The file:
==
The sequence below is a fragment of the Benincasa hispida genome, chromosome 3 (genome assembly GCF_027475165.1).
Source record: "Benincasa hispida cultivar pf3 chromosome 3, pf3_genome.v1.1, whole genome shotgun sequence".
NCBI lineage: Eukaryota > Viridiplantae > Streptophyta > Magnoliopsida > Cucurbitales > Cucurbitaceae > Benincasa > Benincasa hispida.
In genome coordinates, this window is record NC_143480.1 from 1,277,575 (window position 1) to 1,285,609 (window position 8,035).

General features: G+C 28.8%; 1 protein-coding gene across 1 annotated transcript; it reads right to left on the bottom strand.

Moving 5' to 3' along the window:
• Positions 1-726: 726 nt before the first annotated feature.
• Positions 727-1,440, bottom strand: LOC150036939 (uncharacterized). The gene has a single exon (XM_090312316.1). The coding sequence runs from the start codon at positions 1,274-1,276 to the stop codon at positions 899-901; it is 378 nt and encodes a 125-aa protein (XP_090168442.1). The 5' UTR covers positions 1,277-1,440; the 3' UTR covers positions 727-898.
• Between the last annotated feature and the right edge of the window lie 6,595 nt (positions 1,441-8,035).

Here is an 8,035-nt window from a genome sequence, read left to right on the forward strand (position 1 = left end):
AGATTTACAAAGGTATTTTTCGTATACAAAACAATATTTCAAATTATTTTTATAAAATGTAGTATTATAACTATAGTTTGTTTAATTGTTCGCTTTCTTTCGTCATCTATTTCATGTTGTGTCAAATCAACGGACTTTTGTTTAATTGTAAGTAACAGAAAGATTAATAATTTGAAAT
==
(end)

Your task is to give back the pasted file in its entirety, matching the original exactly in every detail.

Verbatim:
The sequence below is a fragment of the Benincasa hispida genome, chromosome 3 (genome assembly GCF_027475165.1).
Source record: "Benincasa hispida cultivar pf3 chromosome 3, pf3_genome.v1.1, whole genome shotgun sequence".
NCBI lineage: Eukaryota > Viridiplantae > Streptophyta > Magnoliopsida > Cucurbitales > Cucurbitaceae > Benincasa > Benincasa hispida.
In genome coordinates, this window is record NC_143480.1 from 1,277,575 (window position 1) to 1,285,609 (window position 8,035).

General features: G+C 28.8%; 1 protein-coding gene across 1 annotated transcript; it reads right to left on the bottom strand.

Moving 5' to 3' along the window:
• Positions 1-726: 726 nt before the first annotated feature.
• Positions 727-1,440, bottom strand: LOC150036939 (uncharacterized). The gene has a single exon (XM_090312316.1). The coding sequence runs from the start codon at positions 1,274-1,276 to the stop codon at positions 899-901; it is 378 nt and encodes a 125-aa protein (XP_090168442.1). The 5' UTR covers positions 1,277-1,440; the 3' UTR covers positions 727-898.
• Between the last annotated feature and the right edge of the window lie 6,595 nt (positions 1,441-8,035).

Here is an 8,035-nt window from a genome sequence, read left to right on the forward strand (position 1 = left end):
AGATTTACAAAGGTATTTTTCGTATACAAAACAATATTTCAAATTATTTTTATAAAATGTAGTATTATAACTATAGTTTGTTTAATTGTTCGCTTTCTTTCGTCATCTATTTCATGTTGTGTCAAATCAACGGACTTTTGTTTAATTGTAAGTAACAGAAAGATTAATAATTTGAAAT